At all times there have been these temperaments of free men wishing to remain free; they conquered the aristocracy of the Middle Ages and the despotism of the monarchical State; they will conquer the aristocracy of the nineteenth century, and will keep the dreams of communist despotism in the cloudy realm of the imagination.

Big machines are menacing, embarrassing, and monopolizing, say to themselves these free and intelligent beings. Modern lords, you have in them a very fine armament. They are to you what high walls, breast-plates and shields were to your predecessors. The villein could make no impression on them.

Precisely, but gunpowder was invented, and the castles were deserted by the serfs, abandoned by the masters themselves, who could longer live in them. There remained but a few miserable ruins, to serve as examples to lords to come.

During the last thirty years or more, but since Karl Marx constructed his conclusions, they have been inventing little motors, little tools which will deliver the victims of the mechanical monster; the little industry of the artisan, for a moment thrown into confusion is being reorganized; the machine is becoming democratic, portable, convenient, cheap, accessible, and shows its superiority over the monsters of the great factory in that it can wait without suffering at times when there is no work; it no longer holds the laborer at its disposition, it is becoming at the disposition of man.

In a near future all laborers, even the proletaires of today, each one by himself or in small groups of associates, will have their own machines, their own tools and the desert will be in the industrial fortresses of today, around the high chimneys extinct, between the walls become lamentable. The sons of the aristocracy of iron and silver will work for a living,—which will not be a great calamity,—and historians will relate how the industrious people recovered their liberty, compromised for an instant by the infancy of machinery and the first spread of industrialism.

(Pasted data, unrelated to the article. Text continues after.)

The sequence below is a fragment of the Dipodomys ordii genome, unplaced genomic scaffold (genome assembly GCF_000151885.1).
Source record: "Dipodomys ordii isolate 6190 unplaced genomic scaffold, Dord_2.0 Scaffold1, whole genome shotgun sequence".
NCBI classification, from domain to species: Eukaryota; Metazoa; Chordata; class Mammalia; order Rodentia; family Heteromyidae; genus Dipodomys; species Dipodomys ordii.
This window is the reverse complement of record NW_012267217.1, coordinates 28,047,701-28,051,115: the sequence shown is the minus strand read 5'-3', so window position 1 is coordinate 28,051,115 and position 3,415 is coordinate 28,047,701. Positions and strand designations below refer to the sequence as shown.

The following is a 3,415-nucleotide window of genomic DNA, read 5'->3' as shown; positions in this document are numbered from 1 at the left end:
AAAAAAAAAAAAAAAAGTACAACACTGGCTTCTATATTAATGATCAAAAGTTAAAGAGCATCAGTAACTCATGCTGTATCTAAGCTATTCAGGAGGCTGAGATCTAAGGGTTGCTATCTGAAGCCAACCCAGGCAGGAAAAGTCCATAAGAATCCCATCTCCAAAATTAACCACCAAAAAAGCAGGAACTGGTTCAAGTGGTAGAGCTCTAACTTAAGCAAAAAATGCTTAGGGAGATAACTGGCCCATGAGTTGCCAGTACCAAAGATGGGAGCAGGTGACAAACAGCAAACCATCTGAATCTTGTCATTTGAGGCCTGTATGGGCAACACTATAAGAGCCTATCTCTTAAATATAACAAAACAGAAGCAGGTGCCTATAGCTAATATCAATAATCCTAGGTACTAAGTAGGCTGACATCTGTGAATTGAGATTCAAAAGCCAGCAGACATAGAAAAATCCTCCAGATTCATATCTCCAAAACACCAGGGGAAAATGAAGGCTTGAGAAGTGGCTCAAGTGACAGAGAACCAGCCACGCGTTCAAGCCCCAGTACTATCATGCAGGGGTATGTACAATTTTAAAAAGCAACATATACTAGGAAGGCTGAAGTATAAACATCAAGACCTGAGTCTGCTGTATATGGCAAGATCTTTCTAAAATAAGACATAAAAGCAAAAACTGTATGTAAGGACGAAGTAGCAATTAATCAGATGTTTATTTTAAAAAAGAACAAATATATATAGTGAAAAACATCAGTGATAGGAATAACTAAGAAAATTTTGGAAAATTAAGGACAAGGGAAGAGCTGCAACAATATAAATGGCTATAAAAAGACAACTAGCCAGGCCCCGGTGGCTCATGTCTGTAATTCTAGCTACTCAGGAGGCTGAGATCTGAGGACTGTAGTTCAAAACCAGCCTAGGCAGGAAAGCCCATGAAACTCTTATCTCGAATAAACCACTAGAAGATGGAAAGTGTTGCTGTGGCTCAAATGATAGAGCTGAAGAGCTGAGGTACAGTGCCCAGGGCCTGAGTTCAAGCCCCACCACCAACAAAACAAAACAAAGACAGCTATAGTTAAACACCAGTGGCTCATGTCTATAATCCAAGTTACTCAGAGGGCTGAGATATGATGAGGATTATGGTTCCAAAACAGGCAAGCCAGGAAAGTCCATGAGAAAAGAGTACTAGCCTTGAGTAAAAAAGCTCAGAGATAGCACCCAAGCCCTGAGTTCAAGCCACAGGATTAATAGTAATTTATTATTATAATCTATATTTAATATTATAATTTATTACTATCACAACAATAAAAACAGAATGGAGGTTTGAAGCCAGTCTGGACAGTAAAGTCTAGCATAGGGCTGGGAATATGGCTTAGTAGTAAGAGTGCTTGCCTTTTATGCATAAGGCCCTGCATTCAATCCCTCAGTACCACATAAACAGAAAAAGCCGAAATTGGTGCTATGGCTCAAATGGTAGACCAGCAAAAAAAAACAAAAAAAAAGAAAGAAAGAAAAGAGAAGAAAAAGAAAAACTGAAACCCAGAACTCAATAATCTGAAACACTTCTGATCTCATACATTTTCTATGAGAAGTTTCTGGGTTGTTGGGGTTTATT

Such are the facts of science which the communists of the time of Louis Philippe should have been able to foresee and which the so-called scientific collectivism of today has forgotten to see.


Ernest Lesigne

X

Le Radical, September 22, 1887, 1-2.

Socialistic Letters.

[Le Radical.]


Coöperation a panacea?

Sharpers have said so, greenhorns have believed them. In reality, coöperation might be, and if it is desired, will be, a potent peaceful agent of social transformation.

But on this condition,—that the greenhorn shall not let the sharpers put the tool in their pocket.

Juggling is so quickly done. A turn of the hand; presto! and there you are!

Friends of the Coöperative Congress at Tours, this letter is addressed to you. Beware of jugglery!

Ten years ago the wind blew the direction of coöperation, and it was a good wind. But under the influence of metaphysical clouds from over the Rhine, part of the French Socialists have suddenly lost their footing, put on the air of a cyclone, and have begun to blow collectivism.

That the faithful friends of cooperation should have been thrown into a little confusion thereby was not astonishing; but that, the battalion once rallied, they should have so lost their way that now they seem no longer to know why they started, whence they came, or whither they would go, is a matter that requires a word of explanation. To fall into the beaten path of political economy would be the height of confusion for coöperation. Never again would they get out of that rut. Danger! coöperating friends.

Do you remember the early days when the roll-call of coöperation was beaten and you grouped yourselves in enthusiastic choruses, ringing the captivating hymn of solidarity?

You were to replace from top to bottom the old, heavy, burdensome commercial edifice, to renew the worn-out, rusty, dirty tool of exchange which returned scarcely twenty-five per cent of the force expended and rendered useless millions of intelligent heads, excellent hearts, and skilful hands, occupied in the parasitic labor of a decrepit commerce.

The industry of transportation, which is all of commerce, was so badly organized that the product delivered to it for twenty five-francs was sold for a hundred, though nothing had been added to it save a little dust from the warehouse.

This could not last, and the following reform was proposed.

The consumers should form groups. They know almost surely that they will want boots and shoes, overcoats, food. They should combine to the number of one hundred, two hundred, five hundred, and assure houses established for the purpose that they will regularly buy food, shoes, and coats of them.

On the other hand, these houses should turn to the laboring people in the different productive regions and say to them: